Advanced Lung Cancer: A Year in Review - Episode 13
Naiyer Rizvi, MD: What about ALK fusions? There are a dizzying number of drugs for ALK out there now. Leora, when 1 stops working, how do you choose the next therapy? Do you go to the next? What’s your plan here?
Leora Horn, MD, MSc: We definitely have a wealth of options to choose from. Right now the choice is fairly easy. The ALEX data are the most compelling data comparing alectinib with crizotinib. The progression-free survival—although we shouldn’t be doing cross-trial comparisons—with ALEX does look better than the ALTA-1L data that were updated with the progression-free survival with brigatinib, and technically brigatinib is not FDA approved in the first line. So our first-line treatment is alectinib, and that’s what we’ve been using preferentially. I think it’s really important to biopsy patients at the time of progression. There is a master ALK protocol that is open across the United States, where based on mechanisms of resistance, patients can be randomized to 1 of the many ALK inhibitors that are approved. A lot of patients on the second-generation ALK inhibitors are going to have G12O2R. Lorlatinib is the drug that is most effective in those patients, when they have a G12O2R mutation present, and so right now our first-line therapy is alectinib. Interestingly, I’m not sure if you guys have seen this, but it more seems to be the ALK patients who are high PD-L1 [programmed death-ligand 1] expression than the EGFR patients. And it is definitely—yes, you are PD-L1 positive, but now you need to wait 10 days until your molecular testing comes back because, you know, you’re young, you’re a never smoker, and even if you’re a smoker, you might have something we can target with an oral agent. A long answer to an easy question, I guess alectinib is my preferred first-line option.
Naiyer Rizvi, MD: That’s very good, but Jacob, you don’t have the master protocol. Are you going to send a plasma test off to help you decide which TKI [tyrosine kinase inhibitor] to use second?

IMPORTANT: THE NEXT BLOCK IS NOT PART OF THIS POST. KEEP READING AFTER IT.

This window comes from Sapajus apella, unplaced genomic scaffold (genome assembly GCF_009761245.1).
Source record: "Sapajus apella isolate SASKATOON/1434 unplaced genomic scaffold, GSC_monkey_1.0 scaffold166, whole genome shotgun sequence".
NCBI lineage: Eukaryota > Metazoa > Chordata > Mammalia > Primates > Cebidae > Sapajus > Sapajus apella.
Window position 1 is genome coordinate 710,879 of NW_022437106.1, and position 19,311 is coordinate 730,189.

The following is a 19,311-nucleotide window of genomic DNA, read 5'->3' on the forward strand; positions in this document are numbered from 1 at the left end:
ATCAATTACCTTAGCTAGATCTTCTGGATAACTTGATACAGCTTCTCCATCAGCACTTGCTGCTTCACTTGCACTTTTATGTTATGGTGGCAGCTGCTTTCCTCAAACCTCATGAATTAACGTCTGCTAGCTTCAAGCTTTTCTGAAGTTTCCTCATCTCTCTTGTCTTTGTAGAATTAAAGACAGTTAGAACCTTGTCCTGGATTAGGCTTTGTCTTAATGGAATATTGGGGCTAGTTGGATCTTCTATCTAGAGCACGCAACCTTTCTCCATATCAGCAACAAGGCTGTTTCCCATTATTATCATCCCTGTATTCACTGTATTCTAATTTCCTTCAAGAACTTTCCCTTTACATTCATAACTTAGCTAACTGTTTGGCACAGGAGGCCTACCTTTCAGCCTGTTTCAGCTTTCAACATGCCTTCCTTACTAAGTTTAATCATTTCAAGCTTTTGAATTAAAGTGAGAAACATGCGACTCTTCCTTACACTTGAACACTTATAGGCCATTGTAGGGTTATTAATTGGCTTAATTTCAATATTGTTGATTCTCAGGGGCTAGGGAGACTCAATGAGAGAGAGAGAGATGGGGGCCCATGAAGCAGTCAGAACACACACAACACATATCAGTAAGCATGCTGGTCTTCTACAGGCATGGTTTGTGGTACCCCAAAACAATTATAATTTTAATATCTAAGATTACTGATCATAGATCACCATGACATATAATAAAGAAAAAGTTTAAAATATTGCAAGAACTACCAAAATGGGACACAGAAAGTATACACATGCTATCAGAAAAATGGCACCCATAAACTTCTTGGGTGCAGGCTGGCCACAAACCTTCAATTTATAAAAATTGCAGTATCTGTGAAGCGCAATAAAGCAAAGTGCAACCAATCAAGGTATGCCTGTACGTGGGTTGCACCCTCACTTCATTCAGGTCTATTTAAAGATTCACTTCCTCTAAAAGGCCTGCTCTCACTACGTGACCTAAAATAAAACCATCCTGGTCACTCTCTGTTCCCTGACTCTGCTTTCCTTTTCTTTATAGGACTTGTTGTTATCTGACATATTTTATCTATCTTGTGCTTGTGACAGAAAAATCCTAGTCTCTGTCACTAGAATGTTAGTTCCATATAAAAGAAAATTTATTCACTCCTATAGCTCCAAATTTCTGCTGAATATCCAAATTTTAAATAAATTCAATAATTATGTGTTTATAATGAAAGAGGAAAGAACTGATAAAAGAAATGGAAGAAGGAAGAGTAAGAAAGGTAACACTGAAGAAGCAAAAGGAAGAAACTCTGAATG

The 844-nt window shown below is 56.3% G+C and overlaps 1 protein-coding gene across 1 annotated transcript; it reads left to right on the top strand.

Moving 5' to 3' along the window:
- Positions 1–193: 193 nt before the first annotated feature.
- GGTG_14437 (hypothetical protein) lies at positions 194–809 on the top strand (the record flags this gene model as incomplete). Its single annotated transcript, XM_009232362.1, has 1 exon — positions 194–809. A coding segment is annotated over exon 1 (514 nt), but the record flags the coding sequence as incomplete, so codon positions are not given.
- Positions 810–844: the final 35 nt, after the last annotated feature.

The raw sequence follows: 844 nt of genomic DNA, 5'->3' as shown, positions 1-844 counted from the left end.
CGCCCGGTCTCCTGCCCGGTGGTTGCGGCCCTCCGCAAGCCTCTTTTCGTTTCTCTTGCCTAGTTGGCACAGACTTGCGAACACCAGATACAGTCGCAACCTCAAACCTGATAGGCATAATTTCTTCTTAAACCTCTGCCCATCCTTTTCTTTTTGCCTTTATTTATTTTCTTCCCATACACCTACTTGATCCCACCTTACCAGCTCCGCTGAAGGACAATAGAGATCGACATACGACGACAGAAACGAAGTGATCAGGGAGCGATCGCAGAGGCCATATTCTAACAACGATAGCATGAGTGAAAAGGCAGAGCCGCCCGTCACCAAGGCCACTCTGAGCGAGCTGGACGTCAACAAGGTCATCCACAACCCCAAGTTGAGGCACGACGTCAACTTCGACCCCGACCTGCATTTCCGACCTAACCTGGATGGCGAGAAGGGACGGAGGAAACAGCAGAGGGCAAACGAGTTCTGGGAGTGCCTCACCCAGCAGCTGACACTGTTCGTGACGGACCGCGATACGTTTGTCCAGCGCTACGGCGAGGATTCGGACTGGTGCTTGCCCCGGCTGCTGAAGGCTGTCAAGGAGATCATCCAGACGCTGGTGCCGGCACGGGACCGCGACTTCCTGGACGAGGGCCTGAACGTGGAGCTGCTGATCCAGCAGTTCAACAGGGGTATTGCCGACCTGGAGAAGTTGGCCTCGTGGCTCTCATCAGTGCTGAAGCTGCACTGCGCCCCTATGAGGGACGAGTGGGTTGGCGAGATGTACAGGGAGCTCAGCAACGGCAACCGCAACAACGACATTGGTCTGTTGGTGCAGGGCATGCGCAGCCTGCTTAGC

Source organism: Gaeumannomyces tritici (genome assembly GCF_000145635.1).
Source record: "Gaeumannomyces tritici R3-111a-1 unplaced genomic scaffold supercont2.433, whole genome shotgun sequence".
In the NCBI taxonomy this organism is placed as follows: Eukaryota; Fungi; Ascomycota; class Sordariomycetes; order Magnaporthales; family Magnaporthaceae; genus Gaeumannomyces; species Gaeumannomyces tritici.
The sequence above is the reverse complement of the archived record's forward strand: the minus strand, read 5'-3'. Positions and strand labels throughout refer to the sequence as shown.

Jacob Sands, MD: That’s the perfect question for what I wanted to say, which is that there is also the SPACEWALK trial, which is a remote plasma-based testing to also look at these fusions or these mutations. There is a study actually for exactly the answer to your question and doing plasma-based testing.
Naiyer Rizvi, MD: OK, so let’s say you’re not doing the trial, and you send off tests.
Jacob Sands, MD: Right, no trials.
Naiyer Rizvi, MD: And you send off a Guardant360 assay. How are you going to interpret the results?
Jacob Sands, MD: No trials. I do think it’s reasonable to send off plasma-based testing. But if you don’t have an answer from that, then I think you’re still looking at biopsy again. If you don’t have anything else to target within there, you’re looking at chemotherapy.
Joshua Bauml, MD: Jacob, just to comment on the SPACEWALK study. I know my patients have participated in this. Your center does not need to have SPACEWALK open. The patients are being contacted directly by the SPACEWALK investigators and send their blood off. They get the results so that we can use it. But this is information. We don’t need to open a separate trial to get access to this sort of information.
Jacob Sands, MD: That’s right. This is a remote-based enrollment.
Naiyer Rizvi, MD: Great. Now we do see these MET exon 14 splice mutations. Josh, do you want to tell me what you do for those patients?
Joshua Bauml, MD: Any patient who has a MET exon 14 skipping mutation at this time, just as Leora’s question was complicated but also easy, we have only 1 drug that is FDA approved at this time. Crizotinib has activity in this space. There are multiple drugs coming out that seem exciting, that seem to have a higher response rate. Capmatinib and tepotinib are some of them, and there are more. Once those drugs get approved, this question will get more complicated because both capmatinib and tepotinib have CNS [central nervous system] penetration, whereas crizotinib does not. I think I would be more likely to use 1 of those drugs when it is FDA approved, but at this time I do not have access to it.
The critical thing to remember about MET exon 14 skipping mutations is that that mutation occurs in an intron. As a result, if your NGS [next-generation sequencing] panel is only exon based, you are going to miss this. Even our panel at the University of Pennsylvania, we usually don’t see it on our mutation panel. We see it on our fusion panel, as a MET exon 13 to 15 fusion; that’s MET exon 14 skipping. It’s something that we need to be aware of as we are doing testing.
Naiyer Rizvi, MD: There’s been a small series that was presented last year at, I think, World Lung [World Conference on Lung Cancer] showing some really remarkable responses to immunotherapy in these patients. Have other people seen exceptional responses with MET exon 14 splice mutations to I/O [immuno-oncology] even in never smokers?
Leora Horn, MD, MSc: I have not, and there was another series that showed that those patients didn’t respond to immunotherapy. So I don’t know. These patients are more likely to be the smokers. There we do see MET a lot in patients with a history of smoking, so maybe there are a lot of confounding factors. But I have yet to see 1 patient respond.
Joshua Bauml, MD: That series that you’re quoting there I believe was out of France, and the series that showed it didn’t work was in New York City. I’m wondering if there are different patient populations between Memorial Sloan Kettering Cancer Center and France.
Transcript Edited for Clarity